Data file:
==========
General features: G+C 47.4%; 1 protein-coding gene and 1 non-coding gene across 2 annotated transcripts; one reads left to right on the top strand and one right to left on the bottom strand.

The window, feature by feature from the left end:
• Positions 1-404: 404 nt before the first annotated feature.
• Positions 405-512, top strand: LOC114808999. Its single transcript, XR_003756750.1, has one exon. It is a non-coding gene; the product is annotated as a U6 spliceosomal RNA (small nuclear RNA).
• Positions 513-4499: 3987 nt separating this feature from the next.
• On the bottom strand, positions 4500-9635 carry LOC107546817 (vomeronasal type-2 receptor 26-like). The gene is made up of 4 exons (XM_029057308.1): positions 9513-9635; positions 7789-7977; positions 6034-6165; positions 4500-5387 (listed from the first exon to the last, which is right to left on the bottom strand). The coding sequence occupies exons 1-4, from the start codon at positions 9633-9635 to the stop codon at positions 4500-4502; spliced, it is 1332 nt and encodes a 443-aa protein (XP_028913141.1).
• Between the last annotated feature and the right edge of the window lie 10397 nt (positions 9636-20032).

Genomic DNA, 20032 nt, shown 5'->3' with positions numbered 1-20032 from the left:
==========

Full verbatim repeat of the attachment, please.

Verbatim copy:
General features: G+C 47.4%; 1 protein-coding gene and 1 non-coding gene across 2 annotated transcripts; one reads left to right on the top strand and one right to left on the bottom strand.

The window, feature by feature from the left end:
• Positions 1-404: 404 nt before the first annotated feature.
• Positions 405-512, top strand: LOC114808999. Its single transcript, XR_003756750.1, has one exon. It is a non-coding gene; the product is annotated as a U6 spliceosomal RNA (small nuclear RNA).
• Positions 513-4499: 3987 nt separating this feature from the next.
• On the bottom strand, positions 4500-9635 carry LOC107546817 (vomeronasal type-2 receptor 26-like). The gene is made up of 4 exons (XM_029057308.1): positions 9513-9635; positions 7789-7977; positions 6034-6165; positions 4500-5387 (listed from the first exon to the last, which is right to left on the bottom strand). The coding sequence occupies exons 1-4, from the start codon at positions 9633-9635 to the stop codon at positions 4500-4502; spliced, it is 1332 nt and encodes a 443-aa protein (XP_028913141.1).
• Between the last annotated feature and the right edge of the window lie 10397 nt (positions 9636-20032).

Genomic DNA, 20032 nt, shown 5'->3' with positions numbered 1-20032 from the left: